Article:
It can take a village to make a runner

Never underestimate the power of a running buddy or some local community support in helping you to get moving and stay motivated

Members of St Oliver Plunkett Eoghan Ruadh GAA Club and their running mentors as they prepare for their first 5k after completing their beginners running programme.

Members of St Oliver Plunkett Eoghan Ruadh GAA Club and their running mentors as they prepare for their first 5k after completing their beginners running programme.

 

Last Saturday I spent three hours thinking about going for a run before I actually went running. As I was running solo I didn’t have a definite plan of action which meant I spent the morning making excuses and doing jobs that were not necessary. I prioritised everything else ahead of my run. I could have saved myself an entire morning of procrastination if I just got up and went for a run first thing.

Group support

Some people have an inbuilt discipline that keeps them dedicated to any challenge they set themselves. I don’t have that gene. Folks like me thrive in a group environment where the support and the company keep us engaged. If you are also guilty of being a running procrastinator, never underestimate the power of a running buddy or some local community support in helping you to get moving and stay motivated.

If the voices in your head are experts at creating excuses, try replacing them with encouraging words from others. They may need your support as much as you need them.

The couch potato

The exceptionally long winter this year has meant that much of the new year positivity and energy diminished in late February and March with the onset of snow and then more snow. I have never seen the parks and footpaths as quiet in March. In addition to the weather, the decline in enthusiasm also ties in with the end of TV programmes like Operation Transformation that encourage us all to think more about our food, fitness and mindset in January.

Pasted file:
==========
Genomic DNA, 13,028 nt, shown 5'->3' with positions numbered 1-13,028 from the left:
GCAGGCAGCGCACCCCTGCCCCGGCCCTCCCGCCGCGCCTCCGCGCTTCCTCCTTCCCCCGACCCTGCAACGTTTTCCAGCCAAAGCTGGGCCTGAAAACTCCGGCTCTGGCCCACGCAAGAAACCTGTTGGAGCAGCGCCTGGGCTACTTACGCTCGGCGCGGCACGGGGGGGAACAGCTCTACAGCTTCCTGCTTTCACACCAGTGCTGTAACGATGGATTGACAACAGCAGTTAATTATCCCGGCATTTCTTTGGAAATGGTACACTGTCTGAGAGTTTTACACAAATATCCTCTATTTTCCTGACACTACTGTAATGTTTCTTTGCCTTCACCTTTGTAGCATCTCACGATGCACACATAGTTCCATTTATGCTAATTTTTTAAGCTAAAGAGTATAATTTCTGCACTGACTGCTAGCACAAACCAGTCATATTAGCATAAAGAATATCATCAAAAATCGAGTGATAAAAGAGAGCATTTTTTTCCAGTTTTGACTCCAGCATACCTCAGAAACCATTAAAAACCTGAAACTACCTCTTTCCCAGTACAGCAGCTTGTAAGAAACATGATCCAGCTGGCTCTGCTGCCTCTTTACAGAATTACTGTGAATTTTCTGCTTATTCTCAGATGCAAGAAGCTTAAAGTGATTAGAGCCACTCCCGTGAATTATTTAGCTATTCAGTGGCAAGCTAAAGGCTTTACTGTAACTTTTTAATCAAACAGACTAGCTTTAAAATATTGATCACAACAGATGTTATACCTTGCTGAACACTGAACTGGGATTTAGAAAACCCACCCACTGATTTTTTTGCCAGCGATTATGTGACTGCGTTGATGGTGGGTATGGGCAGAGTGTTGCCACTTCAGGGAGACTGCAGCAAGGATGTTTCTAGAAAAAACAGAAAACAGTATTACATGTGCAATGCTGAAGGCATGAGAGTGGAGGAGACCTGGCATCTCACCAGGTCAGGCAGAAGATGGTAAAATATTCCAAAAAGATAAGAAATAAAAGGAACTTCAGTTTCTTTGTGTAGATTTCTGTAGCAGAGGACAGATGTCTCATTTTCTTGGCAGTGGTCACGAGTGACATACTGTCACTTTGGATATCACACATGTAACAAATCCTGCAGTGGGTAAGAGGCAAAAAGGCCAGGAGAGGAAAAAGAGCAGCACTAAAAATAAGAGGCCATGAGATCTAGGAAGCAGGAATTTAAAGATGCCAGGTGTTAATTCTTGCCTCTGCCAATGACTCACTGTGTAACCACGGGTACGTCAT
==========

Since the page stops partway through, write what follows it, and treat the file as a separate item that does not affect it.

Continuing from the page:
The emotional storytelling combined with practical tips for getting moving guilted many couch potatoes up and out in the depths of winter. Unfortunately, much of the eagerness is shortlived and without regular reminders and accountability, the couch can regain its appeal after a burst of new-year activity.

Team spirit

Some of the people who have remained most dedicated to their training this year are those who are got involved in local walking/running initiatives in the new year and have enjoyed the camaraderie and support of the group. One such group I had the pleasure of meeting recently showed how local collaboration and enthusiasm can carry the most unlikely runner to their first 5k though regular meet-ups and team spirit.

St Oliver Plunkett Eoghan Ruadh GAA Club, based on the Navan Road in Dublin 7, started a new-year healthy initiative with the aim of bringing together people from the wider community to make friends, have fun and improve their health. Trish Maher, its Healthy Club officer, included a ‘Couch to 5k programme’ to its impressive list of new-year exercise options.

The 5k project